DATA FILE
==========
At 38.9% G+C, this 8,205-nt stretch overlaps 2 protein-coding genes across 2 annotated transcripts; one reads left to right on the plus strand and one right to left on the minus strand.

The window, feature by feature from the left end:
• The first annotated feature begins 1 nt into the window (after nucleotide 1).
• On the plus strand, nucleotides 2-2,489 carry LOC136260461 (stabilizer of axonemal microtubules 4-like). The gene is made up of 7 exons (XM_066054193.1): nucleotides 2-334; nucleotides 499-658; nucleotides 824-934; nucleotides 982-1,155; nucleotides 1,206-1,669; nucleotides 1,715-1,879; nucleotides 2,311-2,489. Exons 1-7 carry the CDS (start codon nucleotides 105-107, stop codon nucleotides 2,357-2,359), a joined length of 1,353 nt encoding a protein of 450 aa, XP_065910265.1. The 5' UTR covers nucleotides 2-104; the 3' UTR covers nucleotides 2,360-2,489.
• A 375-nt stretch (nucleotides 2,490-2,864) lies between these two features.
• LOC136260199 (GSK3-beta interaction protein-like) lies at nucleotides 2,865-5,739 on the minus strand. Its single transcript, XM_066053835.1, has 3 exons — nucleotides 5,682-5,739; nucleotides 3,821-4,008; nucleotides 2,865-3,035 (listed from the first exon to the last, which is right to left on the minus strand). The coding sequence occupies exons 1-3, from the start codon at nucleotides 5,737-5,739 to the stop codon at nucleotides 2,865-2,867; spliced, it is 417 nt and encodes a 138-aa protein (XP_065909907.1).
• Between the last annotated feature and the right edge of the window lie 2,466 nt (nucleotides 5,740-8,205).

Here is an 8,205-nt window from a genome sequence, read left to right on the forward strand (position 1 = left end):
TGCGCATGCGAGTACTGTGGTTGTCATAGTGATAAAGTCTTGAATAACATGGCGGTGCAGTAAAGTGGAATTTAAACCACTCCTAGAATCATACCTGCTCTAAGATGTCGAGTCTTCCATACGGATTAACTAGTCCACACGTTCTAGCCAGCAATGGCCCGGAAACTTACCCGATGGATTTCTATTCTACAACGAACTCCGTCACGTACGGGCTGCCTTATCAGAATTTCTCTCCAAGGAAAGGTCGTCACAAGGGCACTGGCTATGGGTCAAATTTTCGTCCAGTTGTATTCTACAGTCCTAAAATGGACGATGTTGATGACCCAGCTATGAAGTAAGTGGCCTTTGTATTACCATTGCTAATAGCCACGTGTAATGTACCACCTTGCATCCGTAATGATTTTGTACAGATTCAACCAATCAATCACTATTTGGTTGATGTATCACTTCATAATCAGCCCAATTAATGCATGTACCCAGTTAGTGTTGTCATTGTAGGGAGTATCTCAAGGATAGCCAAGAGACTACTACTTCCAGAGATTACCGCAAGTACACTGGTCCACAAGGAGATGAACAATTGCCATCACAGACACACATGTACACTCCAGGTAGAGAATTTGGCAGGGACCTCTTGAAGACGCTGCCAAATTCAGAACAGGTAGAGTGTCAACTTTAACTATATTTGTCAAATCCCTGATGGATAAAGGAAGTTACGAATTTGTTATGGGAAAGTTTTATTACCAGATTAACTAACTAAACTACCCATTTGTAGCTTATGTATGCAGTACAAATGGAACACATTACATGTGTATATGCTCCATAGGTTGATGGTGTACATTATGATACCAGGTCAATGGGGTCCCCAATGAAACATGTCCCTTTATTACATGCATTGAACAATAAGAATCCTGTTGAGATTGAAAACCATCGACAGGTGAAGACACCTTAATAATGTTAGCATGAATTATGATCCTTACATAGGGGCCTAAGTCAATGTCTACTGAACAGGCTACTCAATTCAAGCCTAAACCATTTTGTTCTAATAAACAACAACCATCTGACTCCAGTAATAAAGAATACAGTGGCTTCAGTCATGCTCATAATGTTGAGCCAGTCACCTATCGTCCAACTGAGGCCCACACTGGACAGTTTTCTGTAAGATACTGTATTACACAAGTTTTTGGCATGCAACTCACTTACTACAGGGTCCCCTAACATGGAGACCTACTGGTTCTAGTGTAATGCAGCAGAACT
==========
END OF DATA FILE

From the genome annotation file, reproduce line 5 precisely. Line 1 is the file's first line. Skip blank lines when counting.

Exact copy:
• A 375-nt stretch (nucleotides 2,490-2,864) lies between these two features.